I am always entertained and often educated by the tips readers mail in. Today is no exception. I’m pretty sure you’re about to agree with me.
ART SHOW. I love to see the artwork that my young boys bring home from school, but we can’t keep all of it. Instead, I take photos of each piece of artwork with my digital camera and put the pictures on my digital photo frame at work. That way, I can see their artwork all the time and it doesn’t clutter my house. Erin J. Illinois
SAFELY FROZEN. I am on a waiting list to get a safe deposit box at my bank. While I wait I am keeping my important papers in a heavy freezer bag, in the deep freeze. I hear that in a fire the inside of the freezer doesn’t burn easily. Jill N., Florida
GREASE CUTTER. I keep white vinegar in a used detergent bottle by my kitchen sink. When I have something greasy to wash, I squirt a small amount of vinegar into the dish. This works wonders in containers that have had tomato sauce or some other tomato product in them. The vinegar quickly cuts the film of grease and residue. Janet M., Florida
Want to stop spending so much of your hard earned money on utility bills? Check out these clever gadgets that will keep more of your hard-earned money in your pocket—not your utility providers’—year after year. Each of these projects can be completed in 15 minutes or less and requires no advanced skills or special equipment.
HOT WATER-SAVING SHOWERHEAD. If you multi-task while waiting for your shower to warm up—making the bed or pot of coffee—the hot water could have been running for minutes, wasting water and adding unnecessary dollars to your utility bills. The Ladybug Showerhead adapter saves the hot water. At about $20, Ladybug is so smart, it senses the moment the water is warm and stops the flow to a tiny trickle. When you’re ready, just flip a switch to restart the normal flow. This adapter saveS $75 in hot water cost plus 2,700 gallons of water each year, based on a family of three showering daily and saving one minute of hot water per shower.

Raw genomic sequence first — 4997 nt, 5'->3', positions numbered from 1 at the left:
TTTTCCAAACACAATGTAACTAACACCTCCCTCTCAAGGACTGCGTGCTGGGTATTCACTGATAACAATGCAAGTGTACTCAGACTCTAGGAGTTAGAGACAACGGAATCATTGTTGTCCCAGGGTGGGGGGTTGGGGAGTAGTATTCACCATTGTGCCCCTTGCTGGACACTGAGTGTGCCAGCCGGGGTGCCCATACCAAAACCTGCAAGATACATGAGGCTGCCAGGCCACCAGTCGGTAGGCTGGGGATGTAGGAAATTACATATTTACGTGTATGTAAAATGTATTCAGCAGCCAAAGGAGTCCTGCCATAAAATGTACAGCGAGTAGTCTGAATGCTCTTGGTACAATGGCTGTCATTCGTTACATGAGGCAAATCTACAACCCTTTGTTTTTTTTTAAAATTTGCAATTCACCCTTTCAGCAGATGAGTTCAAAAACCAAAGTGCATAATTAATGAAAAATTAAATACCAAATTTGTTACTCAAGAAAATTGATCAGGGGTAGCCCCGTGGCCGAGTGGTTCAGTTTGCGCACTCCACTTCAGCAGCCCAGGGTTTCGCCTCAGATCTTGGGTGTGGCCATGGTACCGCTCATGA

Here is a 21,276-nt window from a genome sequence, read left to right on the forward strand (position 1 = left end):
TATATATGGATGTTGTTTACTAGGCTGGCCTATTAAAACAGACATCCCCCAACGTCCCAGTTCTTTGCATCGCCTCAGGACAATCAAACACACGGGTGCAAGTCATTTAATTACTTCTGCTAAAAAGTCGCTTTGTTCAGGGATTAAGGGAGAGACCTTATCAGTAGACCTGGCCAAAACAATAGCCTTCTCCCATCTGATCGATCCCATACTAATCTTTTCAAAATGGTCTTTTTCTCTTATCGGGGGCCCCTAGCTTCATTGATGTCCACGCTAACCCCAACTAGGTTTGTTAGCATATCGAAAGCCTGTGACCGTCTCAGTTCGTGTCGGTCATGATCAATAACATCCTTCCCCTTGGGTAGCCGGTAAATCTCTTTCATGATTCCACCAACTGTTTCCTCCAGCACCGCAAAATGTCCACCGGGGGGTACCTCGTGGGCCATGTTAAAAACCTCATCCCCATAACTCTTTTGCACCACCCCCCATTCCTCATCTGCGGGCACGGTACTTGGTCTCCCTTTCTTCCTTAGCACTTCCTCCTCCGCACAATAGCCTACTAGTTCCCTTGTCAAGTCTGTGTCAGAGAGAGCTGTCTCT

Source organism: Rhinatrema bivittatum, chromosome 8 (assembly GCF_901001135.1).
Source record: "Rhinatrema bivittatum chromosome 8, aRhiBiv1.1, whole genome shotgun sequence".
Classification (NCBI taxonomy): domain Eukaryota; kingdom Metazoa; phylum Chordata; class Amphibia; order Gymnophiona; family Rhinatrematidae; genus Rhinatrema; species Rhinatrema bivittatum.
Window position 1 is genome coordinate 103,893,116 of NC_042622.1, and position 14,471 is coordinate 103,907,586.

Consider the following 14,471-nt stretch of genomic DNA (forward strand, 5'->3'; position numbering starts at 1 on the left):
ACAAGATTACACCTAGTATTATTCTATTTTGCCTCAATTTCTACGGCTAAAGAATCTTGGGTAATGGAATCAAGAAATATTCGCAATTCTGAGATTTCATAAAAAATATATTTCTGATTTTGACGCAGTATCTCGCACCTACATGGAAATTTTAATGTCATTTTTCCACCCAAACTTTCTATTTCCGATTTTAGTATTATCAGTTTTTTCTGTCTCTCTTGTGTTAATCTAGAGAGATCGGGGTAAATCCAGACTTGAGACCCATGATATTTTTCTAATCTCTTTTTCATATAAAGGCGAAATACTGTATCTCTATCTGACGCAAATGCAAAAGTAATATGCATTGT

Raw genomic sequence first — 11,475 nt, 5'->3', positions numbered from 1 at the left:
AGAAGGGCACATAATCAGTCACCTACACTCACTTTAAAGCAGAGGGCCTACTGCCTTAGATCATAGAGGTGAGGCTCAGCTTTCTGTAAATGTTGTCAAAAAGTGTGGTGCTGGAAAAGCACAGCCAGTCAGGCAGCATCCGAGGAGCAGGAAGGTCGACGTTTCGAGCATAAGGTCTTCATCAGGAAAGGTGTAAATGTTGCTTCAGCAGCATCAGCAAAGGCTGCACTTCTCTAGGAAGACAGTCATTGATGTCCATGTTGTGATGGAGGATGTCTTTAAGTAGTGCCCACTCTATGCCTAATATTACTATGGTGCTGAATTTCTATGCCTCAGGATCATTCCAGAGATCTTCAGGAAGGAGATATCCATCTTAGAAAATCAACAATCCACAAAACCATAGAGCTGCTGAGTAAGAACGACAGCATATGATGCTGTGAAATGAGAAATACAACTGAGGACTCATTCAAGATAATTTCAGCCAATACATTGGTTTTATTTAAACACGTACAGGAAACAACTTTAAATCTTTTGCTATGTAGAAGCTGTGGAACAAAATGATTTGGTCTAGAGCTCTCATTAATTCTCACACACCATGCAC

SOCKET SEALERS. You can cut 10 percent from your energy costs by properly sealing and insulating areas around the home to make it as air tight as possible. Start with all of the light switches and electrical outlets. Install foam inserts (about 10 cents each) to stop warmed or cooled air from being sucked out of the house through the air gaps around every switch and outlet. Simply remove the cover plate, pop in a gasket and replace the plate.
What would you do if you had to actually use—or at least enjoy—everything you own?
Truth be told, most of us will never live long enough to accomplish such an overwhelming task. Instead we pack it, stack it and pile it away—even pay rent to store it—and keep right on accumulating, acquiring and attaining even more. More doesn’t add to our joy the way we thought it would. More stuff only dilutes the quality of our lives.
Vilfredo Pareto, an Italian economist, “discovered” the 80/20 principle in 1897 when he observed that 80 percent of the land in England (and every country he subsequently studied) was owned by 20 percent of the population. Pareto’s theory of predictable imbalance has since been widely proven and applied to almost every aspect of modern life including the things we own.
So let’s think this through: If 80 percent of what we use comes from 20 percent of what we own, 80 percent of the space in our lives is occupied by stuff we never use—it’s clutter!
In a recent column at a reader’s request, I offered a recipe for beef gravy mix. The responses poured in—some with rave reviews, others with requests of their own. The top three mix requests were for Taco Seasoning Mix, Chicken Gravy Mix and Country Gravy Mix.
You know there are no lengths to which I will not go to keep my readers happy, and today is no exception. Enjoy!
Dear Mary: In a recent column, a reader wrote saying it didn’t work to call her credit card company to ask them to lower her credit card’s interest rate. Your response reminded me that I had a 14.99 percent interest rate on a Visa card with a credit union that I have belonged to for 32 years.